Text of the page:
A major difficulty with the typical VAD implantation procedure, and most other procedures requiring apical cannulation, is that the heart must be stopped, which requires that the patient be placed on cardiopulmonary bypass (CPB). If the heart is beating while the procedure is performed, the patient will exsanguinate (i.e., a large volume of blood will escape through the inflow cuff before the inflow conduit can be placed). Unfortunately, CPB carries with it an inherent risk of mortality, a risk that is especially acute in a critically ill patient requiring a VAD. Therefore, a need exists for an improved means of implanting a VAD without requiring the use of CPB.
One aspect of the claimed invention relates to an inflow cuff for beating-heart apical cannulation of a heart. The inflow cuff comprises a tube having a first end and a second end. The first end of the tube is constructed and adapted to be inserted into the heart. A sewing ring is disposed on an exterior surface of the tube proximate to the first end. The sewing ring is constructed and adapted to be sutured to an exterior wall of the heart and to retain the first end of the tube at a selected position in the heart. The inflow cuff also comprises a valve disposed on and integral with the interior of the tube. The valve has two or more compliant leaves constructed and adapted to form a releasable seal with one another. The valve prevents blood flow out of the heart when closed and opens in response to pressure directed towards the heart. The valve is disposed further from the first end of the tube than the sewing ring. Additionally, the inflow cuff is constructed and arranged to allow the passage of a trocar through its lumen, wherein the trocar is constructed and arranged to form a hole in the heart of sufficient size to admit the first end of the inflow cuff. The inflow cuff is further constructed and arranged to permit the withdrawal of the trocar and the insertion of a conduit through the lumen of the inflow cuff to establish a route for blood flow out of the heart.
Another aspect of the claimed invention relates to a medical device which may be inserted into the heart of a patient to provide a passageway for bloodflow, specifically bloodflow in a conduit. The medical device comprises an inflow cuff with a valve. The valve prevents blood from flowing out of the heart when closed and opens in response to pressure in the lumen of the inflow cuff directed inward toward the heart. The claimed invention also includes a trocar which is inserted longitudinally through the lumen of the inflow cuff and extends beyond the end of the inflow cuff. The trocar is removable from the lumen of the inflow cuff. The lumen of the inflow cuff is sized to allow the insertion of a conduit into the heart.
A further aspect of the claimed invention relates to a method for providing a passageway for bloodflow out of the heart of a patient. The method comprises inserting an inflow cuff according to the claimed invention into the heart, retracting the blade of the trocar and removing it from the inflow cuff and inserting an inflow conduit through the lumen of the inflow cuff to open the valve. The valve may be a unidirectional or an omni-directional valve. The inflow conduit inserted may be the inflow conduit of a ventricular assist device (VAD).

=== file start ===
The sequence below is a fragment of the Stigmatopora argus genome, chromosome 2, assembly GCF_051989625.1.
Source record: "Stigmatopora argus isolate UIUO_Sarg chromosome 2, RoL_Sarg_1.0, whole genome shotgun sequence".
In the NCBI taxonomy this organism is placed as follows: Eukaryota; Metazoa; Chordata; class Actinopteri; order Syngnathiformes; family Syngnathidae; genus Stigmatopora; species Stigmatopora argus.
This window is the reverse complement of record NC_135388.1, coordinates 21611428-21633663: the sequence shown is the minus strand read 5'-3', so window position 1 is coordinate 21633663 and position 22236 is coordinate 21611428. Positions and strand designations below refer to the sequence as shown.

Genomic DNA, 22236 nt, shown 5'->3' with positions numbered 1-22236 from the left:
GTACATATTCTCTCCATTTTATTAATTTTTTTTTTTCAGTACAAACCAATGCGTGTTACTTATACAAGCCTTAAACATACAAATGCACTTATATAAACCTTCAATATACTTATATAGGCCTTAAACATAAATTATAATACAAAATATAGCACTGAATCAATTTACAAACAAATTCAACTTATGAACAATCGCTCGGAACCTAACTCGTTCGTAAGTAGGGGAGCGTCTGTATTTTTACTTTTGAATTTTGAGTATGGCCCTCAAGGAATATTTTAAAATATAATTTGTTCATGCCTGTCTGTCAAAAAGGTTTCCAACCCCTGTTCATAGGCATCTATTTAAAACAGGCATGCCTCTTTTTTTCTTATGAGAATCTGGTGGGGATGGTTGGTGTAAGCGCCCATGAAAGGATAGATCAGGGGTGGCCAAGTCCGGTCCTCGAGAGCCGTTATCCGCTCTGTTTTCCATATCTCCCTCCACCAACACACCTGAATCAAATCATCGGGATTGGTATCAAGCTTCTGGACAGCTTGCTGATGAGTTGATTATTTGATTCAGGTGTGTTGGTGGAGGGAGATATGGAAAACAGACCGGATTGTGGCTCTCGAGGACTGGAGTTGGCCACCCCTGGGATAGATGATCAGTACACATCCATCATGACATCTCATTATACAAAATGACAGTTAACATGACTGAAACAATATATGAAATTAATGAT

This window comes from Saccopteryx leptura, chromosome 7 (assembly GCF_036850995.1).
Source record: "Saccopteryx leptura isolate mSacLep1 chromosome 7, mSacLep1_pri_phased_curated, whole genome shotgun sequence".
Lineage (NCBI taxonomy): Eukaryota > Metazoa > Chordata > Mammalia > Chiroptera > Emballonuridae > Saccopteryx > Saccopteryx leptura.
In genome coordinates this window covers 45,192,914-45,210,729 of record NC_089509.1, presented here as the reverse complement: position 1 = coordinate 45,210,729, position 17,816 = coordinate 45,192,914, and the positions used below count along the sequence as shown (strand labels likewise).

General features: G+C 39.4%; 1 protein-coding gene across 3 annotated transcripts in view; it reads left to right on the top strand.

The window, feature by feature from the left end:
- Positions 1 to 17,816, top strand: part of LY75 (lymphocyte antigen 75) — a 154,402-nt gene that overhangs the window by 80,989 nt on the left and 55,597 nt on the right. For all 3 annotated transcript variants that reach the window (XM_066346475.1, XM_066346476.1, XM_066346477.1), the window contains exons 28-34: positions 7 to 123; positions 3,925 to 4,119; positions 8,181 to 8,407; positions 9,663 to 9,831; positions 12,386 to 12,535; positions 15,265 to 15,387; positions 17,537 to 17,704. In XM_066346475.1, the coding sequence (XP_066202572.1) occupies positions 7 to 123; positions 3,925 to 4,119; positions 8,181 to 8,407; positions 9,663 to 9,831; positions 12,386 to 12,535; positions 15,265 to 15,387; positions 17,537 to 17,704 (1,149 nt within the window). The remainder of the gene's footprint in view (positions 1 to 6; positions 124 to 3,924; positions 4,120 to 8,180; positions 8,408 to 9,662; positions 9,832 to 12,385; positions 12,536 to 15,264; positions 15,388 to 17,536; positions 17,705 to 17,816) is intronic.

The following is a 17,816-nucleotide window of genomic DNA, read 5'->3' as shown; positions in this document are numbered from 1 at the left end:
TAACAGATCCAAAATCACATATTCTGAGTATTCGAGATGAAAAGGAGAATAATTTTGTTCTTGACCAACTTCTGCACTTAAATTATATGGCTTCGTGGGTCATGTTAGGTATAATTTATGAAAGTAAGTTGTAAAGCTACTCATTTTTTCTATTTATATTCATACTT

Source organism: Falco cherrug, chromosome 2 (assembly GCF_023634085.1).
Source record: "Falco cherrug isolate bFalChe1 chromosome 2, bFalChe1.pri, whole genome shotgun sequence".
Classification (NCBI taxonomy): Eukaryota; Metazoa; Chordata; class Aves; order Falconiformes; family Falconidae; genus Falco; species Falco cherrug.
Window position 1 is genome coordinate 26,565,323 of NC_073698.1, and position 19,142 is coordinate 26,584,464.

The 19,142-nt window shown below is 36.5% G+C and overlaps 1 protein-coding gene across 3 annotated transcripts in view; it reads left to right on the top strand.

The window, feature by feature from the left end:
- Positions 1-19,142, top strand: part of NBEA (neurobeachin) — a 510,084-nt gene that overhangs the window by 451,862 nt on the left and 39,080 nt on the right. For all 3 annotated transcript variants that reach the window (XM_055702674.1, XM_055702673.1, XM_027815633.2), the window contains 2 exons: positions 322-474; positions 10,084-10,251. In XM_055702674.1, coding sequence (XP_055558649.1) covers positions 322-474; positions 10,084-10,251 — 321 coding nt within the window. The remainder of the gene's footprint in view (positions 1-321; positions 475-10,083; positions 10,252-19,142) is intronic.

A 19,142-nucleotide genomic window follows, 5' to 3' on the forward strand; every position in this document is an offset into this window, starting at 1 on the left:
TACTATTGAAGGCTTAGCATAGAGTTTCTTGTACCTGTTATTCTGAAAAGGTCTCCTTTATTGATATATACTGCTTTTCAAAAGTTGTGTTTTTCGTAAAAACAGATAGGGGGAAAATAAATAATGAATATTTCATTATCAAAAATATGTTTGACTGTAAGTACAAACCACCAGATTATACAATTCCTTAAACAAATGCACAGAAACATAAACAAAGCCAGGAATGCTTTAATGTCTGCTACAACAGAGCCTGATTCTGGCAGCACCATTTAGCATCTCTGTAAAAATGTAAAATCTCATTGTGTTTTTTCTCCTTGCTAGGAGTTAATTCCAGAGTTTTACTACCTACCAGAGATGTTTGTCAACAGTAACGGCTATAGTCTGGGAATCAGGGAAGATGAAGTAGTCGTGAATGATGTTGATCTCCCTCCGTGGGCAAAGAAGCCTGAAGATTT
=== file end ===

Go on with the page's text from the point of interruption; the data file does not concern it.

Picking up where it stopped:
Various exemplary embodiments will be described with reference to the following drawings, in which like reference characters represent like features, wherein:
FIG. 1 is a perspective view of the an inflow cuff according to the present invention installed along with a ventricular assist device in a patient;
FIG. 2 is a sectional view of an inflow cuff according to a first embodiment of the invention, through line 2—2 of FIG. 1, without an inflow conduit or trocar inserted;
FIG. 3 is a perspective view of the inflow cuff of FIG. 2 from its insertion end;
FIG. 4 is a perspective view of the inflow cuff of FIG. 3 with a trocar fully inserted;
FIG. 5 is a sectional view of the inflow cuff of FIG. 4 with a trocar inserted, through line 5—5 of FIG. 4;
FIG. 6 is a plan view of a valve according to a third embodiment of the present invention;
FIG. 7 is a sectional view through line 2—2 of FIG. 1 of an inflow cuff according to the third embodiment of the present invention;
FIG. 8 is a flow diagram illustrating a method for apical cannulation of the heart without cardiopulmonary bypass;
FIG. 9 is a sectional view of an inflow cuff and trocar according to the present invention, illustrating the penetration of the apex;
FIG. 10 is a sectional view of the inflow cuff with inserted inflow conduit, through line 2—2 of FIG. 1; and
FIG. 11 is a sectional view of an inflow cuff with inserted inflow conduit according to the third embodiment of the present invention, through line 2—2 of FIG. 1.
FIG. 1 is a perspective view of an inflow cuff 16 according to the present invention, installed along with a ventricular assist device (VAD) 26 in a patient. The view of FIG. 1 has been simplified for the purposes of illustration; the ribcage, sternum and pericardium are not shown in FIG. 1. The heart 10 is shown in the center of FIG. 1, bordered on the right and left by the lungs 12, which have been retracted away from the heart 10 in the view of FIG. 1. In the view of FIG. 1, the apex of the heart, indicated at 14, is cannulated, and inflow cuff 16 can be seen protruding from the apex 14. The inflow conduit 18, which is a part of the VAD 26, is inserted into the inflow cuff 16. A sewing ring 20 comprised of synthetic felt is attached to the exterior of the inflow conduit 18 and abuts the surface of the apex 14. Pericardial sutures 22 extend from the sewing ring 20 into the apex 14, securing the inflow cuff in place. A tie 23 is secured around inflow cuff 16 to hold the inflow conduit 18 in place.